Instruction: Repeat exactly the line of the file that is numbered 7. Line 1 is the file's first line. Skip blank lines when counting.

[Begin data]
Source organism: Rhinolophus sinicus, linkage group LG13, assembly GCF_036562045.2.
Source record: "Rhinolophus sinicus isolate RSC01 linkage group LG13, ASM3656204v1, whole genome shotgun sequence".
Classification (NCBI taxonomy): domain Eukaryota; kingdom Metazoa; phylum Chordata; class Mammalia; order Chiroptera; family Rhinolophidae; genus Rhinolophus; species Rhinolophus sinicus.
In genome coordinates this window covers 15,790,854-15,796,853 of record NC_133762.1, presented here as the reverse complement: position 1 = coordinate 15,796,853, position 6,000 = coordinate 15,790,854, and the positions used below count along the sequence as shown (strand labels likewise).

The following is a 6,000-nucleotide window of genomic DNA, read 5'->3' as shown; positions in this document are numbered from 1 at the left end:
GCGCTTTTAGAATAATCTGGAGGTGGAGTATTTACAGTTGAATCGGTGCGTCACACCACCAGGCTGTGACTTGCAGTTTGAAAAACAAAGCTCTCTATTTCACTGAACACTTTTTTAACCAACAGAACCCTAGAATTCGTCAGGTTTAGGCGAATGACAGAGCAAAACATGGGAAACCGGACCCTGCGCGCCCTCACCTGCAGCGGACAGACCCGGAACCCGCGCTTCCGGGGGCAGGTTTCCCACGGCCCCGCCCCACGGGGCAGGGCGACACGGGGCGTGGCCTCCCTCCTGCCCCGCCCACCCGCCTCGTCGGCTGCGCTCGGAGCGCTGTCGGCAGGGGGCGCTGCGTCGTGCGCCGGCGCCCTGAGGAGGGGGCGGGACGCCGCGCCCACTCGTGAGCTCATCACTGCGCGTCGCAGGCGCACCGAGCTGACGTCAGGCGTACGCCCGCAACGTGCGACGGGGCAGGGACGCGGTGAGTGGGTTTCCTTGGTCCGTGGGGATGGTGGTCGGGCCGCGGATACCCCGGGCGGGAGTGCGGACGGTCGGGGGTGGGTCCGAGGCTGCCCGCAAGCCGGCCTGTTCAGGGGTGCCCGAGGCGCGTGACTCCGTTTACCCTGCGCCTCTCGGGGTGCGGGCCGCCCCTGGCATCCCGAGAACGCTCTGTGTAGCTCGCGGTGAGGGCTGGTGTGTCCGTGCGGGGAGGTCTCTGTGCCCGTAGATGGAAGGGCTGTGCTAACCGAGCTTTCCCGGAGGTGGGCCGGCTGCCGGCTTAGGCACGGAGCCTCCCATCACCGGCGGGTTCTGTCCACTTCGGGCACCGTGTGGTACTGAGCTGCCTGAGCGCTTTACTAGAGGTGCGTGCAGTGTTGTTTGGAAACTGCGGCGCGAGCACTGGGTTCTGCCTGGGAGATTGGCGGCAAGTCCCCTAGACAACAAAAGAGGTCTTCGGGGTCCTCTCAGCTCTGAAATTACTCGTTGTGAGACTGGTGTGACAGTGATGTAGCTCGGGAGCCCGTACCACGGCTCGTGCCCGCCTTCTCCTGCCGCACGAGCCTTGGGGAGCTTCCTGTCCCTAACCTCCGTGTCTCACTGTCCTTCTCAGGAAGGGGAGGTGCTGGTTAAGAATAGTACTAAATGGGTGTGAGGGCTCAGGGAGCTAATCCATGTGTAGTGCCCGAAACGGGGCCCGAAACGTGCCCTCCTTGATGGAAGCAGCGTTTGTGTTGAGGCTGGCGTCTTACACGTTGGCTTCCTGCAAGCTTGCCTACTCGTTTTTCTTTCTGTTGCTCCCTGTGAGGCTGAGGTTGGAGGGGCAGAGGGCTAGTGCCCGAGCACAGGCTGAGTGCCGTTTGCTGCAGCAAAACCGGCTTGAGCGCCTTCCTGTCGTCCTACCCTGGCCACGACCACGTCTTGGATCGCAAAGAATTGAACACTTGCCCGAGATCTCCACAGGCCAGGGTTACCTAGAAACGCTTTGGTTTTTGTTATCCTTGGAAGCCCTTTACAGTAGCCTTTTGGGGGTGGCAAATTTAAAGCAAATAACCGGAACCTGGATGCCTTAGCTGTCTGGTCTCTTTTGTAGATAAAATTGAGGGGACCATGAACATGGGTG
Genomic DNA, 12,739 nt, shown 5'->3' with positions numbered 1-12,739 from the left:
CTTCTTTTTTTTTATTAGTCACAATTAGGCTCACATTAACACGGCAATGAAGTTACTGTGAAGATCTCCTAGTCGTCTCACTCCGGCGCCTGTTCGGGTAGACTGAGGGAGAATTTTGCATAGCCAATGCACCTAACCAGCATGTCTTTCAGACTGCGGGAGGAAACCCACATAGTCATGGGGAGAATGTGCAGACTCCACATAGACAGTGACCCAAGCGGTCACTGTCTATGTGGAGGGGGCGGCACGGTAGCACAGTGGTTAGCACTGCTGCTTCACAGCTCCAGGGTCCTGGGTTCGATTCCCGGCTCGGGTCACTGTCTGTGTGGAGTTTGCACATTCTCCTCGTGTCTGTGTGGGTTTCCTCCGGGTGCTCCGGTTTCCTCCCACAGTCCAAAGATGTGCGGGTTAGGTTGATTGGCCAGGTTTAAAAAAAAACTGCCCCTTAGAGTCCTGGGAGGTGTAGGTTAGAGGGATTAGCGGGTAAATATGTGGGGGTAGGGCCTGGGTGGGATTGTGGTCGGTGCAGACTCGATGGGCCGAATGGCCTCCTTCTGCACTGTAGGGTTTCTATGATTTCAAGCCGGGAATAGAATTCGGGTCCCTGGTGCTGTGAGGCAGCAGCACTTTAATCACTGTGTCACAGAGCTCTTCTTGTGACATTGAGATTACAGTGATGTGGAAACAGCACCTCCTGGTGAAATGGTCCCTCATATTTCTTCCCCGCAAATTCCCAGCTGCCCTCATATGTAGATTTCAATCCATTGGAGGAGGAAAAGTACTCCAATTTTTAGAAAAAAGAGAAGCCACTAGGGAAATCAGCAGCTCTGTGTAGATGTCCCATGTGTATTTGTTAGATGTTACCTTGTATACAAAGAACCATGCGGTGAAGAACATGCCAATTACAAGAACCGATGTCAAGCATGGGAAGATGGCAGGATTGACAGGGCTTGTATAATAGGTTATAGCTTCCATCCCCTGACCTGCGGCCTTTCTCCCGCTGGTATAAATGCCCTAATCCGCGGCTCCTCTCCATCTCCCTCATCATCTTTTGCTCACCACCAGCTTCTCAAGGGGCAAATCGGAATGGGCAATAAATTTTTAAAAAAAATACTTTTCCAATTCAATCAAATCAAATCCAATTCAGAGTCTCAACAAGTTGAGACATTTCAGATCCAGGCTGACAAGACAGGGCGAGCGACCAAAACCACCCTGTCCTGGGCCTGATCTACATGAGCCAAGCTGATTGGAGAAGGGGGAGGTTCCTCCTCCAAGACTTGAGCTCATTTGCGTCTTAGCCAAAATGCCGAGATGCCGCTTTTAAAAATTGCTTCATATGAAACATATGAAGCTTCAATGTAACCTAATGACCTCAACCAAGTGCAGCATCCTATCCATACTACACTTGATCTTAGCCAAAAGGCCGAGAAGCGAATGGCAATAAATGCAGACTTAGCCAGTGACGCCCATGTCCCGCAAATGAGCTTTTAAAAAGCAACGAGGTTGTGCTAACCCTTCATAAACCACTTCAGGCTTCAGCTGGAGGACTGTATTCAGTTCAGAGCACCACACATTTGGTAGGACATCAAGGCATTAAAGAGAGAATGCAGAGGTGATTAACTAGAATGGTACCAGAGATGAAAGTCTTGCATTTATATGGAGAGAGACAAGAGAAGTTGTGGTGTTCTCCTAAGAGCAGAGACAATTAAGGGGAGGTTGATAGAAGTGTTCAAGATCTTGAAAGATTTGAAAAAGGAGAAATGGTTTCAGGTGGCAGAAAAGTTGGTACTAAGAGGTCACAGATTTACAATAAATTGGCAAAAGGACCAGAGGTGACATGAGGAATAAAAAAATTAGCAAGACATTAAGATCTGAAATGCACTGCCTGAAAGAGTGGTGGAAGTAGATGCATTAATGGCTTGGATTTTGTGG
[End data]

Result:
Genomic DNA, 12,739 nt, shown 5'->3' with positions numbered 1-12,739 from the left: